Art of the Ancient Americas:|
Lidded Bowl with Jaguar - Old Man Transformation Figure
Mesoamerica, Highland Guatemala, Maya, Early Classic Period, A.D. 200 - 550. Ceramic, 7 7/8 x 4 5/8 in. diameter (19.7 x 11.6 cm diameter). Gift of Laurence C. and Cora W. Witten II. 1992.15.176
The ancient American peoples almost universally believed in the existence of an "animal spirit companion" for every human being, a concept portrayed with unusual literalness in this early Maya ceramic piece. On one side is an old man and on the other a jaguar, their unity and identical postures representing the two aspects of a single being. The shaman (high priest) typically had the "king of the jungle" as his alter-ego and was believed to transform into this mighty beast during nighttime rituals. This belief illustrates two fundamental aspects of the ancient American world view: the essential flux and interchangeability of states of being, as well as the interdependence and equality of the human and animal realms.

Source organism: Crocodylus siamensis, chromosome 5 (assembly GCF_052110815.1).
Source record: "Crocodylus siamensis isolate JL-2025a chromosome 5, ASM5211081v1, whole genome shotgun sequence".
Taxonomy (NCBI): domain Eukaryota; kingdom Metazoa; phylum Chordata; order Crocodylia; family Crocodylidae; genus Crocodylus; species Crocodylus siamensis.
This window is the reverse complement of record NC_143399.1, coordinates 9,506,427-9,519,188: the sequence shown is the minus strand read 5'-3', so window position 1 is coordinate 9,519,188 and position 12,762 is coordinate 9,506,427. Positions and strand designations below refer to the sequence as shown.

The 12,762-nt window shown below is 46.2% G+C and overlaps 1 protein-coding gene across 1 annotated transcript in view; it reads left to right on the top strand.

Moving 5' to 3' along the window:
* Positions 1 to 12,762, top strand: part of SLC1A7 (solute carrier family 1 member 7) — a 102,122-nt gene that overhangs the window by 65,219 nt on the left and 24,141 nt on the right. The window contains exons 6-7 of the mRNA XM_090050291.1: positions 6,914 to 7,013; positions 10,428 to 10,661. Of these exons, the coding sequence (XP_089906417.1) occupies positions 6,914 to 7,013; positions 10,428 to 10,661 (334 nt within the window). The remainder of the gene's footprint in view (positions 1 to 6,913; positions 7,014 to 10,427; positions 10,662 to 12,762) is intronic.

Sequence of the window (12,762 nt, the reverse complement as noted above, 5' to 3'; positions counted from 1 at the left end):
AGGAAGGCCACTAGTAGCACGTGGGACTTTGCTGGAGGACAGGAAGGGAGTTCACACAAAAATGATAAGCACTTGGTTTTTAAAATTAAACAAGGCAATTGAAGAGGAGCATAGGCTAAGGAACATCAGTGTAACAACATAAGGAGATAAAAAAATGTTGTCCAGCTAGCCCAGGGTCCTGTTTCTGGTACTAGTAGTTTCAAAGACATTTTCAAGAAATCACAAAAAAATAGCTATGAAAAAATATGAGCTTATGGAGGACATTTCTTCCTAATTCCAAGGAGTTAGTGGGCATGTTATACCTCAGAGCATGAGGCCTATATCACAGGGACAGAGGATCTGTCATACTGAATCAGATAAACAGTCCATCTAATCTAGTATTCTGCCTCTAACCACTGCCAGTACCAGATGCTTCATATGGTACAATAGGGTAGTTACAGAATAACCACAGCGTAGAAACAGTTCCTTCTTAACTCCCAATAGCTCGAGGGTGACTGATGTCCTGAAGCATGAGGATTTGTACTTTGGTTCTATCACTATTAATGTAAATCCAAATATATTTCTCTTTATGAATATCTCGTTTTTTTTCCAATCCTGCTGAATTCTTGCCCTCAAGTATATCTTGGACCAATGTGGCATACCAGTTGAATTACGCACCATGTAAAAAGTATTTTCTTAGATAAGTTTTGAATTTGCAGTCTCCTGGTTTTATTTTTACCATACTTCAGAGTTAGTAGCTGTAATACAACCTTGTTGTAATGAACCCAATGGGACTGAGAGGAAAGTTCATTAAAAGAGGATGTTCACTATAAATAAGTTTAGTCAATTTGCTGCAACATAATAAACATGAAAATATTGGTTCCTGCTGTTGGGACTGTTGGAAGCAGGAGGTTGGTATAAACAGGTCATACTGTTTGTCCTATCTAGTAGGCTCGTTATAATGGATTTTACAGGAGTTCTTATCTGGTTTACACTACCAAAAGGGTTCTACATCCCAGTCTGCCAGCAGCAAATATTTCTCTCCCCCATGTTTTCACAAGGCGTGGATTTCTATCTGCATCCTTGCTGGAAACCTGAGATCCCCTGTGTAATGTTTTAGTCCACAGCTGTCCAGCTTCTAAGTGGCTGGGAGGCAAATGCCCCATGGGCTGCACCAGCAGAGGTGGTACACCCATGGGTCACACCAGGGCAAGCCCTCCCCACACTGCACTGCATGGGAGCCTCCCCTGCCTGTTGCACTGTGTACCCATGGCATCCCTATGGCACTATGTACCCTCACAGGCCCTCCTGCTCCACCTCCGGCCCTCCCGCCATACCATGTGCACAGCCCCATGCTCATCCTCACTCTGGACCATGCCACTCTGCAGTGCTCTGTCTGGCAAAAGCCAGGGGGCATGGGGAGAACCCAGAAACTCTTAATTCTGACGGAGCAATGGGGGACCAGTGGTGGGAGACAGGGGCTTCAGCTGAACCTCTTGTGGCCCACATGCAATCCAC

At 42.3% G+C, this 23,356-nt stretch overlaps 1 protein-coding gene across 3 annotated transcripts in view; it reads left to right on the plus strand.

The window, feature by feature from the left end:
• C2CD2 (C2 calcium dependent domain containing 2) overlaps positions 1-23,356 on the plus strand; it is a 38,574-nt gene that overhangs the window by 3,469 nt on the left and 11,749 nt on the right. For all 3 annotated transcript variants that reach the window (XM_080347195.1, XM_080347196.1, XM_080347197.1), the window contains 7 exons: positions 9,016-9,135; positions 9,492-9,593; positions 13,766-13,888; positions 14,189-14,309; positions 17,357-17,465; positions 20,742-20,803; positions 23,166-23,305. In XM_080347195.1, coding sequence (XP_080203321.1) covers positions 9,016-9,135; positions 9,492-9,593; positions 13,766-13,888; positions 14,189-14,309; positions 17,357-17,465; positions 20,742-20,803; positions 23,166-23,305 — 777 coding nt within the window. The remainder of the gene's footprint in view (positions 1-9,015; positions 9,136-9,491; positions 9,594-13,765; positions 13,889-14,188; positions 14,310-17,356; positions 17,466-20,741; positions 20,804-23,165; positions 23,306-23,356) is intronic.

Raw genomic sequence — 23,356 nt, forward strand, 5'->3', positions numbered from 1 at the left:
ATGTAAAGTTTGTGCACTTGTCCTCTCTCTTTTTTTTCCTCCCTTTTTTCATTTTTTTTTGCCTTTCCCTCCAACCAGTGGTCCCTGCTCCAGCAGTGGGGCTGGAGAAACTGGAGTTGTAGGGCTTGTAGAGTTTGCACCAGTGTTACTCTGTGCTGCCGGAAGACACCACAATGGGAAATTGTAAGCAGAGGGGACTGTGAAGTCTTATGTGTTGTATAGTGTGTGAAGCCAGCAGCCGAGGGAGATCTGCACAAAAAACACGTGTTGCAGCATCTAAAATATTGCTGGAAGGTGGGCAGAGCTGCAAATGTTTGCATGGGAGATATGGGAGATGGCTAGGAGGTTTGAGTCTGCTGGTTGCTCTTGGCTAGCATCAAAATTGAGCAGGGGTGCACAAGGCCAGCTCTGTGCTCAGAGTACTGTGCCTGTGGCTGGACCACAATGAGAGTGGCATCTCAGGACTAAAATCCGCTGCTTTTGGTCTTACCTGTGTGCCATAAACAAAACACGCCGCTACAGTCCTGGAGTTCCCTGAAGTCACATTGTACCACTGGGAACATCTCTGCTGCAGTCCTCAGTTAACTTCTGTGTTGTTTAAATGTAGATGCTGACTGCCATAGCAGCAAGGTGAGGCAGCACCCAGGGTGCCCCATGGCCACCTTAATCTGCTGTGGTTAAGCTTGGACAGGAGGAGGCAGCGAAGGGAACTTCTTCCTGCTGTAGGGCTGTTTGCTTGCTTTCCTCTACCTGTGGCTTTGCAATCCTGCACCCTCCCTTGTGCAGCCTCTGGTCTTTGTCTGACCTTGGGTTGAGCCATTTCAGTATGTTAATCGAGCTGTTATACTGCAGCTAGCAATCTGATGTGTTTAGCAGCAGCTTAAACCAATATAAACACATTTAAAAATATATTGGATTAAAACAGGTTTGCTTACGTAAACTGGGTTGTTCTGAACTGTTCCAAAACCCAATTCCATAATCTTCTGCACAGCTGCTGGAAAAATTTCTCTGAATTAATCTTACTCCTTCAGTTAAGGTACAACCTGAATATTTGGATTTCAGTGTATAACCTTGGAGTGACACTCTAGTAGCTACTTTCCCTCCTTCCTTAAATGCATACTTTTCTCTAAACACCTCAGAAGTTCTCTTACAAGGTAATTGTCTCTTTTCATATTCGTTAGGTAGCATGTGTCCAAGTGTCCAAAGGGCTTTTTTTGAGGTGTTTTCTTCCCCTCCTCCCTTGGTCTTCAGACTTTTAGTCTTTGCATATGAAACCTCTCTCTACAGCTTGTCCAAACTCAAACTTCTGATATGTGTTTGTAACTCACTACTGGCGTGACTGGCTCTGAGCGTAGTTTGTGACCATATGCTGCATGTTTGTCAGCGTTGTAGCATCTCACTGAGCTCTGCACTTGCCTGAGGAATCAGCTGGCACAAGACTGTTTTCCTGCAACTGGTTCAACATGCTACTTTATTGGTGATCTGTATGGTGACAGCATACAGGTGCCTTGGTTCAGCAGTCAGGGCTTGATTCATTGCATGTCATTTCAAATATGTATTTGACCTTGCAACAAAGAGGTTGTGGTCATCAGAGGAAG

The ancient American universe was dynamic, inexorably alive, and interpenetrating. The shaman was powerful and knowledgeable enough to traverse simultaneous realities, interceding with natural forces, animal spirits, and negative energies to cure illness and discover the causes of ecological, social, and political strife. Thus, this image captures the dual, transformative nature of a truly exceptional person, and is itself thereby exceptional as well. Perhaps this explains the rarity of depictions of the shaman and his animal spirit companion together, a subject so fraught with power as perhaps to be considered dangerous.
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